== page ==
Did Sarkozy Use DSK's Sex Addiction to Trap Him?
New surveillance records lend credibility to the theory that DSK, an infamous, even dangerous, Lothario, was the target of a political sting.
Dominique Strauss-Kahn—the former IMF chief and one-time political rival to President Sarkozy, whose political ambitions were wrecked when he was arrested for the alleged sexual assault of a maid in New York—may have been the target of a sting operation intended to exploit his sexual compulsiveness to finish his career, according to new evidence presented by veteran investigative journalist Edward Jay Epstein.
His reporting is front-page news in France, and poses important questions raised by previously undisclosed hotel surveillance records. Among the tantalizing mysteries: Who was the mysterious occupant of the room next to DSK's suite, which accuser Nafissatou Diallo entered both immediately before and immediately after the alleged attack? (She initially lied about visiting the room, and the hotel later refused to tell police who was in there “on the grounds of privacy.”) Why do card-key records indicate that someone with a hotel employee's electronic pass entered DSK's room right before Diallo did? Why were two hotel security employees caught on film “high-five[ing] each other, clap[ping] their hands, and do[ing] what looks like an extraordinary dance of celebration that lasts for three minutes,” after Diallo reported what she described as rape? Most damning of all, why did DSK’s Blackberry vanish in the midst of all this—and why did some of his personal emails end up in the office of President Sarkozy’s political party?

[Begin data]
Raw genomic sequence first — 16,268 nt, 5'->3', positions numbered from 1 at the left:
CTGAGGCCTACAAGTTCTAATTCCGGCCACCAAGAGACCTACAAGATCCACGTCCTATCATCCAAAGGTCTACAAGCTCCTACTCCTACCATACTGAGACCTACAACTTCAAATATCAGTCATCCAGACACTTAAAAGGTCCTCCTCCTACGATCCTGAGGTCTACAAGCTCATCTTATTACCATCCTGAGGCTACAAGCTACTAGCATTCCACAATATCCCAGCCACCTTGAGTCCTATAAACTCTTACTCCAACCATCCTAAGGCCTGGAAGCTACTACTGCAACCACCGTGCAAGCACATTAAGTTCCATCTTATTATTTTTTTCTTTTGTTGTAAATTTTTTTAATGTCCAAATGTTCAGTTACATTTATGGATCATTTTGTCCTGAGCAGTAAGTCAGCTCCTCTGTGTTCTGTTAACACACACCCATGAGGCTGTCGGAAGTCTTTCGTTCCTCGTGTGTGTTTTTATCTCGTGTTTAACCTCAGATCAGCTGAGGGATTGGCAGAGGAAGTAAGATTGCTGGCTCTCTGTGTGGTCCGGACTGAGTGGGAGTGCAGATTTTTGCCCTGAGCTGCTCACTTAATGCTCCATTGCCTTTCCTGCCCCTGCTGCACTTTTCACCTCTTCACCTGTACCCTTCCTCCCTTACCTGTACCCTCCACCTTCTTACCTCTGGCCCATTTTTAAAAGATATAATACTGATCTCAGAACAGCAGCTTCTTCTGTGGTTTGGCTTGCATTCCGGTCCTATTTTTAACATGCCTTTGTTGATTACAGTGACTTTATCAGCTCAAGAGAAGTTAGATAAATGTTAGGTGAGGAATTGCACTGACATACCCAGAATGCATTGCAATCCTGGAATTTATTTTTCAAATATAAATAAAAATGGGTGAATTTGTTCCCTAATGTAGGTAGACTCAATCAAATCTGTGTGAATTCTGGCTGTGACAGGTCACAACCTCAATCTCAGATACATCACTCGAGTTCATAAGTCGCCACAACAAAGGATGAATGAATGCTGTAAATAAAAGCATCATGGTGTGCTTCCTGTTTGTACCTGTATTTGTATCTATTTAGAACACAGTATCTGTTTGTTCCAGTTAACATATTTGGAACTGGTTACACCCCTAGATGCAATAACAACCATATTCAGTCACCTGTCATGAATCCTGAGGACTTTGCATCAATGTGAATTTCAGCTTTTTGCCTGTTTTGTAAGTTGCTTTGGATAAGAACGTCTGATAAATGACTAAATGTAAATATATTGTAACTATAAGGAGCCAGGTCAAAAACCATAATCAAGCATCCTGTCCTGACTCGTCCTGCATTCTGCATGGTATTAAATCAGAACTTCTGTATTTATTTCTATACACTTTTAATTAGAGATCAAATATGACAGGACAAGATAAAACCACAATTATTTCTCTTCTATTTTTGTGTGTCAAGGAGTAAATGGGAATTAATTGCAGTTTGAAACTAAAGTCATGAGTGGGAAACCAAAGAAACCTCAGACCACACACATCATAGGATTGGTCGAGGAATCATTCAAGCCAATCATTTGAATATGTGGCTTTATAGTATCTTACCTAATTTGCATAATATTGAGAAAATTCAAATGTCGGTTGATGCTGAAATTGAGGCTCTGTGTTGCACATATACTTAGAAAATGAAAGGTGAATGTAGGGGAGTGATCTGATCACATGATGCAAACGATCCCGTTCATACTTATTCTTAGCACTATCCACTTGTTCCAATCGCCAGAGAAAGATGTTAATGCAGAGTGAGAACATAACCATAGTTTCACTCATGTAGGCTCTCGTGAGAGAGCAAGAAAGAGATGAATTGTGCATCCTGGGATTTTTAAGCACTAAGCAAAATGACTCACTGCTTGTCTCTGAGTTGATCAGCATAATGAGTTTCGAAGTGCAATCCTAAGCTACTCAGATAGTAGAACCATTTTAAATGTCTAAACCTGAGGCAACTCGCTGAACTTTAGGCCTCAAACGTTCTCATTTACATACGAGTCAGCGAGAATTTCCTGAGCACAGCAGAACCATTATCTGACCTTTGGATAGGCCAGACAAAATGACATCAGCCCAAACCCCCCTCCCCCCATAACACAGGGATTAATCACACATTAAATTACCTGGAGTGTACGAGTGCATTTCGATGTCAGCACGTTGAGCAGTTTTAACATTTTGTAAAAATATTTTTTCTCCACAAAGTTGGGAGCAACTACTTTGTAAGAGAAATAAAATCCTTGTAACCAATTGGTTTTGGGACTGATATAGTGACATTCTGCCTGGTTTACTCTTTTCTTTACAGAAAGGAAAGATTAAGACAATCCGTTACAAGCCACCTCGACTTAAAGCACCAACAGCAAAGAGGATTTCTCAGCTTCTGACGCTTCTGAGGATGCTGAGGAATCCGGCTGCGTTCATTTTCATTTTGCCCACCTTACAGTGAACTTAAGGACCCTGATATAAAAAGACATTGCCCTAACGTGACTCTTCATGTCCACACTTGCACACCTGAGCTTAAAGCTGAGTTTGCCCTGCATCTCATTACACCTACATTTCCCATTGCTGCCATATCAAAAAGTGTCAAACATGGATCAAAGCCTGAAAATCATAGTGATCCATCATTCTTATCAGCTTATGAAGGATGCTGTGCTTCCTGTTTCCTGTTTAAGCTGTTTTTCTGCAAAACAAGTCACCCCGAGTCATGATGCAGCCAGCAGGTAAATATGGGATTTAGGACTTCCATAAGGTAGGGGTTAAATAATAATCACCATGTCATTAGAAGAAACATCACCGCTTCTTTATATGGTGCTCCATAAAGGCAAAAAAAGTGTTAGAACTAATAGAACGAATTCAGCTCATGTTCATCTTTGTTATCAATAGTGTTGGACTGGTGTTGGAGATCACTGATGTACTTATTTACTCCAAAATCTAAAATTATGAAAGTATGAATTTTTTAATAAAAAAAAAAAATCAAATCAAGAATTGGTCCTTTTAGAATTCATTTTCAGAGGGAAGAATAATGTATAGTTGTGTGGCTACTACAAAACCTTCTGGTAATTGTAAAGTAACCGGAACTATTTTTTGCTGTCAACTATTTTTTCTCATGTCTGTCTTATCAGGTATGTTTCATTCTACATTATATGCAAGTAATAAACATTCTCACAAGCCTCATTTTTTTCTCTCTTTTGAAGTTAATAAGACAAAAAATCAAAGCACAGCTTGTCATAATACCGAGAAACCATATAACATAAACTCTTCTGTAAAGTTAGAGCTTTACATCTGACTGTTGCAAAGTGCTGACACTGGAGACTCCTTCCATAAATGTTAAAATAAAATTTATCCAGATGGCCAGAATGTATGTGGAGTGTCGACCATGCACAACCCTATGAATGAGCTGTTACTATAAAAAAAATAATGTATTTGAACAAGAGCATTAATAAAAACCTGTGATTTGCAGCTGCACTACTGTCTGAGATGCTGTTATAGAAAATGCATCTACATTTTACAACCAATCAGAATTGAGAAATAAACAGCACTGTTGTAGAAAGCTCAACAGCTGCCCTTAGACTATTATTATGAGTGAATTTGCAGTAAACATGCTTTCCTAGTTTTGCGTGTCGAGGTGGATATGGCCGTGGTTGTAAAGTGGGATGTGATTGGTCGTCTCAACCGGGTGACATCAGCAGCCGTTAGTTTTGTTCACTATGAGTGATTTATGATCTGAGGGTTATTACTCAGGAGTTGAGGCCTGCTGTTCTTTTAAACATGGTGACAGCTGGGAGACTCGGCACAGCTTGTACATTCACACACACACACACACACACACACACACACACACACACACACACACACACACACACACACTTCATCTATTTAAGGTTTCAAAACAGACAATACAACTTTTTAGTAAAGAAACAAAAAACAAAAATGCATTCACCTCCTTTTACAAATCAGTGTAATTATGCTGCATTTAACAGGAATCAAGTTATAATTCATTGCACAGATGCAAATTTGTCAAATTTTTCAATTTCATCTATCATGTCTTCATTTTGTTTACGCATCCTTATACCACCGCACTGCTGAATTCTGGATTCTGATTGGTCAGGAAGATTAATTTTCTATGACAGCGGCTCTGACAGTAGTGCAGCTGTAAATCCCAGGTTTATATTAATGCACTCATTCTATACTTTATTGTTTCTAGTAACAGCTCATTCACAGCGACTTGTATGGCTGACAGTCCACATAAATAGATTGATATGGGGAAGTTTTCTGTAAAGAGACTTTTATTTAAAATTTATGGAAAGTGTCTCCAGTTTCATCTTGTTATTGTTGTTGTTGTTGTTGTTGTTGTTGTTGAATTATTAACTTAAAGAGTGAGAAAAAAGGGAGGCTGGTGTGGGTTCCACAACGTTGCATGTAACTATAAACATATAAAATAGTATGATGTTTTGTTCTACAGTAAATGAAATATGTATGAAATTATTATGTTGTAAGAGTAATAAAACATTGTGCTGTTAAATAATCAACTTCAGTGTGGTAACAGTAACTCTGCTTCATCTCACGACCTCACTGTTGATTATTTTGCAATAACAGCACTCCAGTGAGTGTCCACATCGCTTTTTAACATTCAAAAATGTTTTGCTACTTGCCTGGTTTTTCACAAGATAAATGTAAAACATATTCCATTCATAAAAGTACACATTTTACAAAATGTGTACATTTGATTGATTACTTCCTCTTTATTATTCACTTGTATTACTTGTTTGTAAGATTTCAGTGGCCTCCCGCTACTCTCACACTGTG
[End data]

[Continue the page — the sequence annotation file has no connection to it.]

The question of whether DSK is a sex addict has been widely asked. Further recent allegations suggest that the answer is yes—with often-brutal sexual encounters scheduled with prostitutes on virtually a daily basis. And pretty much everyone knew it. While Sarkozy’s people rage against an “atmosphere in which such rumors multiply," to many observers the idea of a set-up by Sarkozy operatives is far from far-fetched. That Diallo deliberately attempted to lure Strauss-Kahn into a career-ending mistake looks like a no-brainer to the French chattering classes privy to the man's Achilles' heel of addiction: a similar proposition to offering a crack head a free hit on the pipe and expecting them to say “no”.